What the cap does is look at the amount to be transferred to satisfy a portion of the equalization payment, and looks to the limit that should be applied at that time.

Mr. Peter Kormos: Can you give us a "for example"?

Ms. Tami Moscoe: Right now, under the Pension Benefits Act, there are regulations that a commuted value payout, if somebody terminates, can be reduced and then the difference paid out over time if the funded ratio of the plan is a certain level. So there are regulations existing that deal with that. Right now, there's nothing to connect a marriage breakdown payout to it, but that is allowed by this authority.

Mr. Peter Kormos: So the focus of this is to protect the pension plan and its interests, not necessarily the interests of a party?

Mr. John Gregory: It's still the party that has the advantage of the other 50%. So if the value of the member's share has declined and then you take 50% out of it, you take less out than you would if it had been higher. So it protects the member from having more than half of whatever the value is at the time of the payout. To that extent it protects the member. It does not protect the member from an equalization payment in the circumstances you were talking about.

Mr. Peter Kormos: Outside of the pension.

Mr. John Gregory: Outside of the pension. There's not much you can do about that, unfortunately. It's like the house that used to be worth half a millionâ€"

Mr. Peter Kormos: This is all part of the broad calculation.

Ms. Tami Moscoe: Or the business or any other asset.

Mr. Peter Kormos: It's just the extent to which the pension plan payout is going to be part of his equalization packageâ€"

Ms. Tami Moscoe: Correct.

Mr. Peter Kormos: â€"or her equalization package.

Mr. John Gregory: Right.

Mr. Peter Kormos: Okay. So, yes, I understand that. I think I do. Yes, sure. As a matter of fact, I do.

Interjection: It took three people that time.

The Chair (Mr. Shafiq Qaadri): Are there any further comments on government motion 53? We'll proceed to the vote. Those in favour of motion 53? Those opposed? Motion 53, carried.

Government motion 54.

Mr. David Zimmer: I move that subsection 67.4(6) of the Pension Benefits Act, as set out in section 48 of the bill, be amended by striking out "The administrator is discharged" at the beginning and substituting "In the absence of actual notice to the contrary, the administrator is entitled to rely upon the information provided by the spouse in the application and is discharged."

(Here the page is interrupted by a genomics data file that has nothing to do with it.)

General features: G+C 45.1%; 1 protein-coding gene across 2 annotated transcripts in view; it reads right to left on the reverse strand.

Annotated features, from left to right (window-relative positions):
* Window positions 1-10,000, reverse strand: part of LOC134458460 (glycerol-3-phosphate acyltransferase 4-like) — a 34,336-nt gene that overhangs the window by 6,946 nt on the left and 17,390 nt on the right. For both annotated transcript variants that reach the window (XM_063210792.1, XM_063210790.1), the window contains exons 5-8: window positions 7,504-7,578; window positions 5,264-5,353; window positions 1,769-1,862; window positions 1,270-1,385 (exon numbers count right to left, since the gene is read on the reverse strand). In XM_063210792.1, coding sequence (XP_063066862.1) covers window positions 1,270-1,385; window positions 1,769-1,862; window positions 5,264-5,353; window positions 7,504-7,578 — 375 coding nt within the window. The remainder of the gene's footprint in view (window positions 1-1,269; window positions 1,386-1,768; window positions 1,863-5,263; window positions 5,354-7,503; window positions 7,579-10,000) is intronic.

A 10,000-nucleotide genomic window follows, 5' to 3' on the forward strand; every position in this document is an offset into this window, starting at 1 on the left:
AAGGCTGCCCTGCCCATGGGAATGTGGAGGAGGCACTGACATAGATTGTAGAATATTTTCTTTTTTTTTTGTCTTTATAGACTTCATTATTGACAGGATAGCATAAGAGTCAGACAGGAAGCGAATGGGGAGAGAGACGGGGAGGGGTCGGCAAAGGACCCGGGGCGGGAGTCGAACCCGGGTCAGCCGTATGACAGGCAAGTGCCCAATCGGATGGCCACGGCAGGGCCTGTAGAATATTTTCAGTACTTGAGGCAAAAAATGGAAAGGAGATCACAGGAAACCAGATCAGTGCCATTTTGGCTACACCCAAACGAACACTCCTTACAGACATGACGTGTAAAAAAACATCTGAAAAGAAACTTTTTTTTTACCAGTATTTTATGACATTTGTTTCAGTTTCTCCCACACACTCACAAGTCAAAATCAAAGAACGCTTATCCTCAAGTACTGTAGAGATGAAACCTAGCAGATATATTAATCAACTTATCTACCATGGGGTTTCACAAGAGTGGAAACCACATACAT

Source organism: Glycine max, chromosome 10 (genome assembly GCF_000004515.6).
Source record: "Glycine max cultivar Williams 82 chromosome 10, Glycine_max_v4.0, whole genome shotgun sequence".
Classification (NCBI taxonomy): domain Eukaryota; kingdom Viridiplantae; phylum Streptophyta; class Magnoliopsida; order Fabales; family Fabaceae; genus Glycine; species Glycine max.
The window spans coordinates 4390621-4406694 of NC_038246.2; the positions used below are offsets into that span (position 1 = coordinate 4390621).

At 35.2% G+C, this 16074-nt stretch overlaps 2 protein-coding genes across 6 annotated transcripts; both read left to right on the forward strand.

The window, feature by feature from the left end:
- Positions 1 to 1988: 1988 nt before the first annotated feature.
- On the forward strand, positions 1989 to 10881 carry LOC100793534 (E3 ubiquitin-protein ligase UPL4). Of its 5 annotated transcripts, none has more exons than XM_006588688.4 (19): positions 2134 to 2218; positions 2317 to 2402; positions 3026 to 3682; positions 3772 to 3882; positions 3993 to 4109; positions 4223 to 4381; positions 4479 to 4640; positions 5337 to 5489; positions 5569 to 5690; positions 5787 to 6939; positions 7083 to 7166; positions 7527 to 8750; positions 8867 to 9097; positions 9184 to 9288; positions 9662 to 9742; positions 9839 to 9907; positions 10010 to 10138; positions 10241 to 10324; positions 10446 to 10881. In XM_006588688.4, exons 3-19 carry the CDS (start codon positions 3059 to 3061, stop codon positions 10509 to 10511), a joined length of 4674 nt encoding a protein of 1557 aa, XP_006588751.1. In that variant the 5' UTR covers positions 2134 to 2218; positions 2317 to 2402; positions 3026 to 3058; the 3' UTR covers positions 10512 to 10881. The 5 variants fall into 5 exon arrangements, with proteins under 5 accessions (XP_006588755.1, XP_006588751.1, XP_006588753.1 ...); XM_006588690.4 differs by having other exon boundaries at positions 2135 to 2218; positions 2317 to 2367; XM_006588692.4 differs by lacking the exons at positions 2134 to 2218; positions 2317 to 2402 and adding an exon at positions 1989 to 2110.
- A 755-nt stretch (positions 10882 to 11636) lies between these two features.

The Chair (Mr. Shafiq Qaadri): Comments on government motionâ€"

Mr. Peter Kormos: Excuse me, Chair. What's your little summary on this one, Mr. Zimmer?

Mr. David Zimmer: What the amendment does, Mr. Kormos, is ensure that the administrator can rely on the representations of fact made in the application and is not required to go behind such representations to see if they are trueâ€"for example, whether the spouses are actually separated and actually have no prospect of reconciliation.

Mr. Peter Kormos: Okay.

The Chair (Mr. Shafiq Qaadri): Any further comments on government motion 54? Seeing none, we'll proceed to the vote. Those in favour of government motion 54? Those opposed? Government motion 54, carried.

Government motion 55.

Mr. David Zimmer: I move that section 67.4 of the Pension Benefits Act, as set out in section 48 of the bill, be amended by adding the following subsection:

"Orders for support

"(7) This section does not affect any order for support enforceable in Ontario."

The Chair (Mr. Shafiq Qaadri): Further comments on motion 55? We'll proceed to the vote. Those in favour of government motion 55? Those opposed? Motion 55, carried.

Motion 56.

Mr. David Zimmer: I move that section 67.4 of the Pension Benefits Act, as set out in section 48 of the bill, be amended by adding the following subsections:

"Waiver of joint and survivor pension

"(8) Despite subsection 46(2), the eligible spouse may waive his or her entitlement to a joint and survivor pension after payment of the first instalment of the former member's pension is due and before the pension is divided in accordance with this section.